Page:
I wanted to post this Thursday when I heard the news of Stuart Mclean’s death. People were talking about it, and I wanted in on the conversation.
When I travel though, Internet access isn’t always immediate, so I decided it would have to wait until today.
It was the news no-one wanted to hear, though I knew it was coming. Stuart Mclean, dead of cancer at 68. When he stepped aside from his CBC Radio show, The Vinyl Cafe, just before Christmas, it seemed a sure sign that he was losing his battle with melanoma.
If you are Canadian, you already know about Stuart Mclean. He was a national treasure, a storyteller who used humour to explore the human condition. Even if you weren’t a fan you were vaguely aware of the show and its influence, especially if you are of the baby boom generation. He was our chronicler, bringing us through life with whimsy and humour, and always seeing the best in us.
His stories of Dave and Morley, their children and dog have entertained us for, it seems, forever. His word pictures are so detailed that the characters came to life. Dave and Morley are my friends. Well, more Dave than Morley. When Mclean first started telling his tales of the Vinyl Cafe, on Peter Gzowski’s Morningside program, I remember his describing it as the “world’s smallest record shop.” I didn’t realize it was fiction, I wanted to hear more about the store (and wanted to visit it and make some purchases) and less about the characters. But that changed.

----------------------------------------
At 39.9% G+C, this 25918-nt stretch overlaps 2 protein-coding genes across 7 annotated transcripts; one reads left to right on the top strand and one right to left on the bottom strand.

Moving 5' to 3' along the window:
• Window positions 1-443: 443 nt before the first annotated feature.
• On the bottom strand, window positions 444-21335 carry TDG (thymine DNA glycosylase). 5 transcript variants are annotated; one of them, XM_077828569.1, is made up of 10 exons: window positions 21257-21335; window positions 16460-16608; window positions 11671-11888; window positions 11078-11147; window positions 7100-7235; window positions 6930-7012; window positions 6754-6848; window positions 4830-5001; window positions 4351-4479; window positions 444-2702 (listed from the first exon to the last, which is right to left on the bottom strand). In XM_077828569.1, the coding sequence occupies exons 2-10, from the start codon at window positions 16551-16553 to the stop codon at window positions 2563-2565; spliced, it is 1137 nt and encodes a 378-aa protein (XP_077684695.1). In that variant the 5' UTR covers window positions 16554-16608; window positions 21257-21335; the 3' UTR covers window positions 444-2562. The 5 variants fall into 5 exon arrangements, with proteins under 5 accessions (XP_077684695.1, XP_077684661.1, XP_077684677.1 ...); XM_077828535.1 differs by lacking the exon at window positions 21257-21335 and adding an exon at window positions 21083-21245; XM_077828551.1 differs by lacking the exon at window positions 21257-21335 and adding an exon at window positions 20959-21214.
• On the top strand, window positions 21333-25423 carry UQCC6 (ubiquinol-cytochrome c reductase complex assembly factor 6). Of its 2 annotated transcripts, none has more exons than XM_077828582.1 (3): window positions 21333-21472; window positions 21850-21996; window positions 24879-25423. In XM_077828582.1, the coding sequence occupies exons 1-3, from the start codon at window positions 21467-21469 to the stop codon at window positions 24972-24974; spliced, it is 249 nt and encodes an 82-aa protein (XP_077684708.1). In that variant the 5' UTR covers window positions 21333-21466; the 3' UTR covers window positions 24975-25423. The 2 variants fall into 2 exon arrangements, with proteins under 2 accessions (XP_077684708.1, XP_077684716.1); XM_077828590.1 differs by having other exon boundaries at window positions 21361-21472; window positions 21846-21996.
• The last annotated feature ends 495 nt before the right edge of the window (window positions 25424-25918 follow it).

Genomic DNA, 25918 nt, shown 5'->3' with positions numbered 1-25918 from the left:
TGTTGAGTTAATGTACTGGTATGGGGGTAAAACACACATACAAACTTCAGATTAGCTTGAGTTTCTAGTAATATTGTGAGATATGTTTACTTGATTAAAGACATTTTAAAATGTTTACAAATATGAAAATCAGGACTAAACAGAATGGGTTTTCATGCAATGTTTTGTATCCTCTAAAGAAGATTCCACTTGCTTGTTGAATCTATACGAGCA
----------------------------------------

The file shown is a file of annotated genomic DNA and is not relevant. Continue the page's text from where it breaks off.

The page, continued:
More than once Stuart Mclean has managed to reduce me to tears. Maybe it’s my age, but I identified with much of what he spoke about. Family and the struggles with raising children. The foibles of your neighbours (not that I would ever have quirks that they would find amusing or a little strange). the camaraderie of good friends. The necessity to adapt to change, and of course, confronting mortality.
He had a gift for revealing the divine in the ordinary, though I don’t know if he would have expressed it that way. I don’t know what his relationship with his Creator was. I do know that he was given a rare gift of communication, and I am only one of millions who will miss him.
As well, he was given a gift many of us do not receive. He could see that the days of his life were numbered and could make appropriate preparations. I do hope he took time to get acquainted with Jesus before he died. If so, and if it doesn’t seem sacrilegious to say it, I can look forward to hearing some new Dave and Morley stories in Heaven.